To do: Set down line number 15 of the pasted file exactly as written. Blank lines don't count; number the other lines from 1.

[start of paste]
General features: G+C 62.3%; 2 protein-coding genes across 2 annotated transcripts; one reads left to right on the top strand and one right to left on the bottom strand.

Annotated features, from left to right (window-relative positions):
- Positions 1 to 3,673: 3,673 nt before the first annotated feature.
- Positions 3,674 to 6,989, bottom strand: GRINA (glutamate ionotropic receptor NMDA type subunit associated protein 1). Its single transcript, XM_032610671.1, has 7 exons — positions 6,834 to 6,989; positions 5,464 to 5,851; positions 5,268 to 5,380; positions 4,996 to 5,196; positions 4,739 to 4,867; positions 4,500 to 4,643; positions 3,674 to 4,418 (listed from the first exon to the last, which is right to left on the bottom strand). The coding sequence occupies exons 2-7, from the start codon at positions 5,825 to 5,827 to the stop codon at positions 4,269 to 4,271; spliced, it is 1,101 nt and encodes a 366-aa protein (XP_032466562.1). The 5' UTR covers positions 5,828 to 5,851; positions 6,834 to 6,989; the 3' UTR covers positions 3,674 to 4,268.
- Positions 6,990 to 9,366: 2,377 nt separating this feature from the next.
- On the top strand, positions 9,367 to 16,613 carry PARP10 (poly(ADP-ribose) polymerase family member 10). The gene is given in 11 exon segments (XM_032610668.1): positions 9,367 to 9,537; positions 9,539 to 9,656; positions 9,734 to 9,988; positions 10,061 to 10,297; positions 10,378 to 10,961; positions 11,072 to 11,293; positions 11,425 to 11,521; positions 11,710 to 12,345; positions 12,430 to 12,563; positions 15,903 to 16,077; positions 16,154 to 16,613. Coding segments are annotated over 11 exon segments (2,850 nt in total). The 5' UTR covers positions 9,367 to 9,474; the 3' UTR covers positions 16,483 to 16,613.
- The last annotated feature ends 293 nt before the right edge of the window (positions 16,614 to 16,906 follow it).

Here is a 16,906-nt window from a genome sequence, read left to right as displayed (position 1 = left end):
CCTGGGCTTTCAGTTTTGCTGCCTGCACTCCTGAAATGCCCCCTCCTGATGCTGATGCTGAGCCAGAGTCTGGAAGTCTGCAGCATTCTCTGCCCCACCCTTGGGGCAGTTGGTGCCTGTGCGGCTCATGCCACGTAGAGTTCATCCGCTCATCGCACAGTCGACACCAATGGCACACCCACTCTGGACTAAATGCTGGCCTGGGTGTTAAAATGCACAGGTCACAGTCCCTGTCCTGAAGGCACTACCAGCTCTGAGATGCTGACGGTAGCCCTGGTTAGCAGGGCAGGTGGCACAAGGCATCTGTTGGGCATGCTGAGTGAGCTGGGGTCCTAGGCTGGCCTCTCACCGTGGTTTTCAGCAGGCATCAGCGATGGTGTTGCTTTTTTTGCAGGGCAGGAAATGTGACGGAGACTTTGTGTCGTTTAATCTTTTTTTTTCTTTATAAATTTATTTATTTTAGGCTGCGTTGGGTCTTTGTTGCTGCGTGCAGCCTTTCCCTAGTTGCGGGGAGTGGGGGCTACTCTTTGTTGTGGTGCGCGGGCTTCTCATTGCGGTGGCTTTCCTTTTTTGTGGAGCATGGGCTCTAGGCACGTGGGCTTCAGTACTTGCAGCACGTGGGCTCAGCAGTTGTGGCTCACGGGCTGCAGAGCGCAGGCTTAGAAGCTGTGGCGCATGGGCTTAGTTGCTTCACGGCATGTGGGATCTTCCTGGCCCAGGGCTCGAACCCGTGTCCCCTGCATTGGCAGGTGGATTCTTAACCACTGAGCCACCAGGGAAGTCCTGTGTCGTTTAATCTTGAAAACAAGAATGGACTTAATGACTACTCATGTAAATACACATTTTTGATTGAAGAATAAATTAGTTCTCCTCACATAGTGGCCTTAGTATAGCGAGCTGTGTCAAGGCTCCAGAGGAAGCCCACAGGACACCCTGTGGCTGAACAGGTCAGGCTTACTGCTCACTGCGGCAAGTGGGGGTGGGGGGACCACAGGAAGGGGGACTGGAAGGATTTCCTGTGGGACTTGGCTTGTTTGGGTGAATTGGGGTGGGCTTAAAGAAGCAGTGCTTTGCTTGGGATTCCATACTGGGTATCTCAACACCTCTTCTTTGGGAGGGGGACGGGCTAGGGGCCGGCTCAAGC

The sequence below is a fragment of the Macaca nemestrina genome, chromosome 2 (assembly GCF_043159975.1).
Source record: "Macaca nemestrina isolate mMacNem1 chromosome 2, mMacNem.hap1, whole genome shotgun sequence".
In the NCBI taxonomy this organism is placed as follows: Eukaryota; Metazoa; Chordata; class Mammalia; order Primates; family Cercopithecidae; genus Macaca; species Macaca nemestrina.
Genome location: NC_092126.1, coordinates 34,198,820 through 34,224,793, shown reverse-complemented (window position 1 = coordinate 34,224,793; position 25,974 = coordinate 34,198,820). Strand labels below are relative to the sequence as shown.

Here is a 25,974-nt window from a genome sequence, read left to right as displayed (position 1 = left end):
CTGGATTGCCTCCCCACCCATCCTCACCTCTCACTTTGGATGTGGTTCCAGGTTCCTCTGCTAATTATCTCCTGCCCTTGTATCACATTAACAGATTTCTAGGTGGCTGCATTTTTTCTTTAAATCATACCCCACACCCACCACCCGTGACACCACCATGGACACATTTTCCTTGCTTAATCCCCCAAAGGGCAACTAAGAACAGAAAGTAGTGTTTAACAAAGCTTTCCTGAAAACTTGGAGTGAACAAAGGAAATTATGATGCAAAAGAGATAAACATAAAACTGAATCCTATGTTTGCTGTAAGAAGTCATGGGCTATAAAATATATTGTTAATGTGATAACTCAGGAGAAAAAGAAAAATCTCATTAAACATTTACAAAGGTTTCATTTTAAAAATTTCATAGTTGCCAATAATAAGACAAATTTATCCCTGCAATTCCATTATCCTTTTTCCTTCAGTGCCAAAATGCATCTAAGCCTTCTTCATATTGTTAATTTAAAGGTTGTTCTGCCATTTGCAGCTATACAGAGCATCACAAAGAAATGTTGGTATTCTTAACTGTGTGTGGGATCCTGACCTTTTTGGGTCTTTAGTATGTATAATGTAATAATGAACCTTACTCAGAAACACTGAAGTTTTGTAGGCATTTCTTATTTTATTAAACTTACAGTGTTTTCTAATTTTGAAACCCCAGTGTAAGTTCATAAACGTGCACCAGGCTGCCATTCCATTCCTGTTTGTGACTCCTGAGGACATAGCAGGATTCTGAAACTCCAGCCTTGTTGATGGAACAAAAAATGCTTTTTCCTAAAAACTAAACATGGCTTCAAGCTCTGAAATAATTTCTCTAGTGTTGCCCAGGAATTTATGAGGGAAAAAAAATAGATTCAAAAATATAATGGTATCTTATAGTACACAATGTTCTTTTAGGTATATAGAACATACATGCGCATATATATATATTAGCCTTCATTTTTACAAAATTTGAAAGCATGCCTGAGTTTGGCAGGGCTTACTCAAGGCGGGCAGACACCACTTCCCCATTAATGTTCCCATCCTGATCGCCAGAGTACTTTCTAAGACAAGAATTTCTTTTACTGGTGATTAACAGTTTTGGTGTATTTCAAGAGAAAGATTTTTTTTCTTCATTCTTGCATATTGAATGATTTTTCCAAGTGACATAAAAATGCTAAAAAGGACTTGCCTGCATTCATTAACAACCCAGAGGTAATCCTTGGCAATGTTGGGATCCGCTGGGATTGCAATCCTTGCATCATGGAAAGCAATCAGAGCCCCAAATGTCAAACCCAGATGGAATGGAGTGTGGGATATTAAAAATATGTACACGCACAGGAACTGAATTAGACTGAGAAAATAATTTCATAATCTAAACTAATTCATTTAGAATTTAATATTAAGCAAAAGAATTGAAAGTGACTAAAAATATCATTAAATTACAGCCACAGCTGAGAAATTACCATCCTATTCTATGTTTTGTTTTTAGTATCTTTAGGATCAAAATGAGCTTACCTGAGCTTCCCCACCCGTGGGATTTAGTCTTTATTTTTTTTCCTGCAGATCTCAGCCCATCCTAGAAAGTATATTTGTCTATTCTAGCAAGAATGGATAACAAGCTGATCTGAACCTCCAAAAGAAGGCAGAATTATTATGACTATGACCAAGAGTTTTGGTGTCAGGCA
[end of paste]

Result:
CTGGATTGCCTCCCCACCCATCCTCACCTCTCACTTTGGATGTGGTTCCAGGTTCCTCTGCTAATTATCTCCTGCCCTTGTATCACATTAACAGATTTCTAGGTGGCTGCATTTTTTCTTTAAATCATACCCCACACCCACCACCCGTGACACCACCATGGACACATTTTCCTTGCTTAATCCCCCAAAGGGCAACTAAGAACAGAAAGTAGTGTTTAACAAAGCTTTCCTGAAAACTTGGAGTGAACAAAGGAAATTATGATGCAAAAGAGATAAACATAAAACTGAATCCTATGTTTGCTGTAAGAAGTCATGGGCTATAAAATATATTGTTAATGTGATAACTCAGGAGAAAAAGAAAAATCTCATTAAACATTTACAAAGGTTTCATTTTAAAAATTTCATAGTTGCCAATAATAAGACAAATTTATCCCTGCAATTCCATTATCCTTTTTCCTTCAGTGCCAAAATGCATCTAAGCCTTCTTCATATTGTTAATTTAAAGGTTGTTCTGCCATTTGCAGCTATACAGAGCATCACAAAGAAATGTTGGTATTCTTAACTGTGTGTGGGATCCTGACCTTTTTGGGTCTTTAGTATGTATAATGTAATAATGAACCTTACTCAGAAACACTGAAGTTTTGTAGGCATTTCTTATTTTATTAAACTTACAGTGTTTTCTAATTTTGAAACCCCAGTGTAAGTTCATAAACGTGCACCAGGCTGCCATTCCATTCCTGTTTGTGACTCCTGAGGACATAGCAGGATTCTGAAACTCCAGCCTTGTTGATGGAACAAAAAATGCTTTTTCCTAAAAACTAAACATGGCTTCAAGCTCTGAAATAATTTCTCTAGTGTTGCCCAGGAATTTATGAGGGAAAAAAAATAGATTCAAAAATATAATGGTATCTTATAGTACACAATGTTCTTTTAGGTATATAGAACATACATGCGCATATATATATATTAGCCTTCATTTTTACAAAATTTGAAAGCATGCCTGAGTTTGGCAGGGCTTACTCAAGGCGGGCAGACACCACTTCCCCATTAATGTTCCCATCCTGATCGCCAGAGTACTTTCTAAGACAAGAATTTCTTTTACTGGTGATTAACAGTTTTGGTGTATTTCAAGAGAAAGATTTTTTTTCTTCATTCTTGCATATTGAATGATTTTTCCAAGTGACATAAAAATGCTAAAAAGGACTTGCCTGCATTCATTAACAACCCAGAGGTAATCCTTGGCAATGTTGGGATCCGCTGGGATTGCAATCCTTGCATCATGGAAAGCAATCAGAGCCCCAAATGTCAAACCCAGATGGAATGGAGTGTGGGATATTAAAAATATGTACACGCACAGGAACTGAATTAGACTGAGAAAATAATTTCATAATCTAAACTAATTCATTTAGAATTTAATATTAAGCAAAAGAATTGAAAGTGACTAAAAATATCATTAAATTACAGCCACAGCTGAGAAATTACCATCCTATTCTATGTTTTGTTTTTAGTATCTTTAGGATCAAAATGAGCTTACCTGAGCTTCCCCACCCGTGGGATTTAGTCTTTATTTTTTTTCCTGCAGATCTCAGCCCATCCTAGAAAGTATATTTGTCTATTCTAGCAAGAATGGATAACAAGCTGATCTGAACCTCCAAAAGAAGGCAGAATTATTATGACTATGACCAAGAGTTTTGGTGTCAGGCA